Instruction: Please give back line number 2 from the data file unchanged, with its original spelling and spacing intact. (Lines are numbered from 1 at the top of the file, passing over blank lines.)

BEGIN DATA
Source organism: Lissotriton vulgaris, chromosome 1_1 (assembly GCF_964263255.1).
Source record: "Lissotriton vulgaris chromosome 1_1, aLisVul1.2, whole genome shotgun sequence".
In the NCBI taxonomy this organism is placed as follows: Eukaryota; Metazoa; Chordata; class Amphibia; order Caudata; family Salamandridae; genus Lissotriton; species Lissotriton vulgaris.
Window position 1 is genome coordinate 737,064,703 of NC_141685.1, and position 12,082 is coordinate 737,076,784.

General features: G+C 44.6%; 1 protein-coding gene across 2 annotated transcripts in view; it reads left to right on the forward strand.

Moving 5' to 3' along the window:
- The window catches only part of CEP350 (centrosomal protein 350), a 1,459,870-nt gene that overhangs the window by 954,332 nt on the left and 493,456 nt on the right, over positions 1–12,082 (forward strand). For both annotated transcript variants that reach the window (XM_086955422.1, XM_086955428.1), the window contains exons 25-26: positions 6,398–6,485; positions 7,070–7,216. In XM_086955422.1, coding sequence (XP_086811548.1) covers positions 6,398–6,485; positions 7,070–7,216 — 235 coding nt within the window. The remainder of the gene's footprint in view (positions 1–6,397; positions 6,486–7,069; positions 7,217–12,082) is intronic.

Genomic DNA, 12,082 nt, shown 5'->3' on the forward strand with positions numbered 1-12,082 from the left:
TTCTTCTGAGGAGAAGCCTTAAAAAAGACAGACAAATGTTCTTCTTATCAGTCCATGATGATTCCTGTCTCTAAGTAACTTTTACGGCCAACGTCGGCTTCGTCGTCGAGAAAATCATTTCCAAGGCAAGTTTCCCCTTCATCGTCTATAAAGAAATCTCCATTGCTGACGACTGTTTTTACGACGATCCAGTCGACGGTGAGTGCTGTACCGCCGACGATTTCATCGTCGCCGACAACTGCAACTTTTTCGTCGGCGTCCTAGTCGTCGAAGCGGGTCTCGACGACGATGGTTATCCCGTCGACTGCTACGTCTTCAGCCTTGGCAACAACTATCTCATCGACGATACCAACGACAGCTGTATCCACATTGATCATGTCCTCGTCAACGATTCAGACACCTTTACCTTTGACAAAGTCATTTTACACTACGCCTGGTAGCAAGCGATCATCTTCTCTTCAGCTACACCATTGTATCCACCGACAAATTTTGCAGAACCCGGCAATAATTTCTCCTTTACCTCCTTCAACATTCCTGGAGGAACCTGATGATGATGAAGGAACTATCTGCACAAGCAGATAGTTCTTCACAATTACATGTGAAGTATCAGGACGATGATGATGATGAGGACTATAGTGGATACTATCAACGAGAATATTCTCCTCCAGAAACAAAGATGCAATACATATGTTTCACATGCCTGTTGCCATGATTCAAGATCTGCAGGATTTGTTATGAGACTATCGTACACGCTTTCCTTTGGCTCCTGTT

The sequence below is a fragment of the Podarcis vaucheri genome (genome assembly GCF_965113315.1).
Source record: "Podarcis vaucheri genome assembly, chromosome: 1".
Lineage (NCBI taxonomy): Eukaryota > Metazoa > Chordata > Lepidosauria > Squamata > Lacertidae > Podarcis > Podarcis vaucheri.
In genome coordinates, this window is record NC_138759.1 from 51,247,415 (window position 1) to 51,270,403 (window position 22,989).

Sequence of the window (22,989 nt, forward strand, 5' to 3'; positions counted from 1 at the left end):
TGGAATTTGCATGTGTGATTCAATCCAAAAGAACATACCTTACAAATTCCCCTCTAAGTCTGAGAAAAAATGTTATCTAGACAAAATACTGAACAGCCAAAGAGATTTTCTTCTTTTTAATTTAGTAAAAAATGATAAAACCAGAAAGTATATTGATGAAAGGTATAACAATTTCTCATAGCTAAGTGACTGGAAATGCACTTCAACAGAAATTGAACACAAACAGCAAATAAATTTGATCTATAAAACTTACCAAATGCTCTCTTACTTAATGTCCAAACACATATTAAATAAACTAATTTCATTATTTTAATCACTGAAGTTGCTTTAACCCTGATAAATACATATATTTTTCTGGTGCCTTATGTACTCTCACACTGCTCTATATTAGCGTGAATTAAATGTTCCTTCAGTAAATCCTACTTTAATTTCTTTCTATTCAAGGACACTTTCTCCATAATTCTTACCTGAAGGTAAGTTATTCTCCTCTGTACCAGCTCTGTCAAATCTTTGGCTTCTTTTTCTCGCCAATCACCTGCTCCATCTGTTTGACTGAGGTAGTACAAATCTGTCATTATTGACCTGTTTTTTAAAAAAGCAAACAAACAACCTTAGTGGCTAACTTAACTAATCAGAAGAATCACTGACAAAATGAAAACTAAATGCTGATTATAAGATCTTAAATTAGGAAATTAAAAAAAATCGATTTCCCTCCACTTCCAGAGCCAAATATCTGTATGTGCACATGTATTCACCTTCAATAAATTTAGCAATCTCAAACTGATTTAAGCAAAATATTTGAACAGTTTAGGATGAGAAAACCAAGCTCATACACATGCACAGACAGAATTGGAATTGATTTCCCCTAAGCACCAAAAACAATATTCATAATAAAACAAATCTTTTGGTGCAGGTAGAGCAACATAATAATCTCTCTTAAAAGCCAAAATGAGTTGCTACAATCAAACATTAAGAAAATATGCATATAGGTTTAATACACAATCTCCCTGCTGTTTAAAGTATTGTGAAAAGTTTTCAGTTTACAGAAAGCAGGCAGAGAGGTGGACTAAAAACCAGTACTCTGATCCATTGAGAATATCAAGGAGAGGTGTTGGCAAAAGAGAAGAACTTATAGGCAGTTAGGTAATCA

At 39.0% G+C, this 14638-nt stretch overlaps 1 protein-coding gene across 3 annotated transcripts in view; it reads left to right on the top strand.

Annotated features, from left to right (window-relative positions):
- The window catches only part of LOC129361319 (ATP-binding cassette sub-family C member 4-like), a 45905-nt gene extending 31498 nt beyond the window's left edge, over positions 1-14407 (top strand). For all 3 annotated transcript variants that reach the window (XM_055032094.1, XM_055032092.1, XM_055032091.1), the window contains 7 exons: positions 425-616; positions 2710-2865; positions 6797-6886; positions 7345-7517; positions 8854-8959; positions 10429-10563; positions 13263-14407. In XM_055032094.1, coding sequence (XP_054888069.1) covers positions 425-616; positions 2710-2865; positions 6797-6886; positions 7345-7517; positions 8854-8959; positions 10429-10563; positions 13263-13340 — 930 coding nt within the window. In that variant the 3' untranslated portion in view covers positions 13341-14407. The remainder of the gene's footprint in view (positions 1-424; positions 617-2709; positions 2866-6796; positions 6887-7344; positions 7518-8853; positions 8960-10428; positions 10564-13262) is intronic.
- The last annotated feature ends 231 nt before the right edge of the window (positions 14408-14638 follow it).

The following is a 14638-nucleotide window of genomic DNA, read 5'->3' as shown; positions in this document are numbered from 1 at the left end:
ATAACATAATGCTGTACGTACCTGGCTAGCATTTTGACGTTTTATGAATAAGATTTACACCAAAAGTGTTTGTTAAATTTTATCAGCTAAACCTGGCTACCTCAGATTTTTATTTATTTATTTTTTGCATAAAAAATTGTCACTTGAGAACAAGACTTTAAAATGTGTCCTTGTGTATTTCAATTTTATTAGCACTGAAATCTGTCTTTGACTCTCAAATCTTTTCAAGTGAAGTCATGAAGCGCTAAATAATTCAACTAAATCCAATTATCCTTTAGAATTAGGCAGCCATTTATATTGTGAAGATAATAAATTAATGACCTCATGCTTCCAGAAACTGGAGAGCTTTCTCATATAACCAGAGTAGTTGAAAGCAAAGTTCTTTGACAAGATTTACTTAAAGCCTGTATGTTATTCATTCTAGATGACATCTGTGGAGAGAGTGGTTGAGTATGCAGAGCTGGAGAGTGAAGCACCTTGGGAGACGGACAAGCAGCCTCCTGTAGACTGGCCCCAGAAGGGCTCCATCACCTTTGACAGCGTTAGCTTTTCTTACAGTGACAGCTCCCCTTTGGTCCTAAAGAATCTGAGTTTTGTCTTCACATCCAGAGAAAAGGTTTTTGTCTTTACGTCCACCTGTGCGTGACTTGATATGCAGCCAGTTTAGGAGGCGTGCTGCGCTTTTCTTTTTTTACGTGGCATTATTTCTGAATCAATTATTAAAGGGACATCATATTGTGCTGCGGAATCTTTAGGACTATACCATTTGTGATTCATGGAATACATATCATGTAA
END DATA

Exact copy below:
Source record: "Lissotriton vulgaris chromosome 1_1, aLisVul1.2, whole genome shotgun sequence".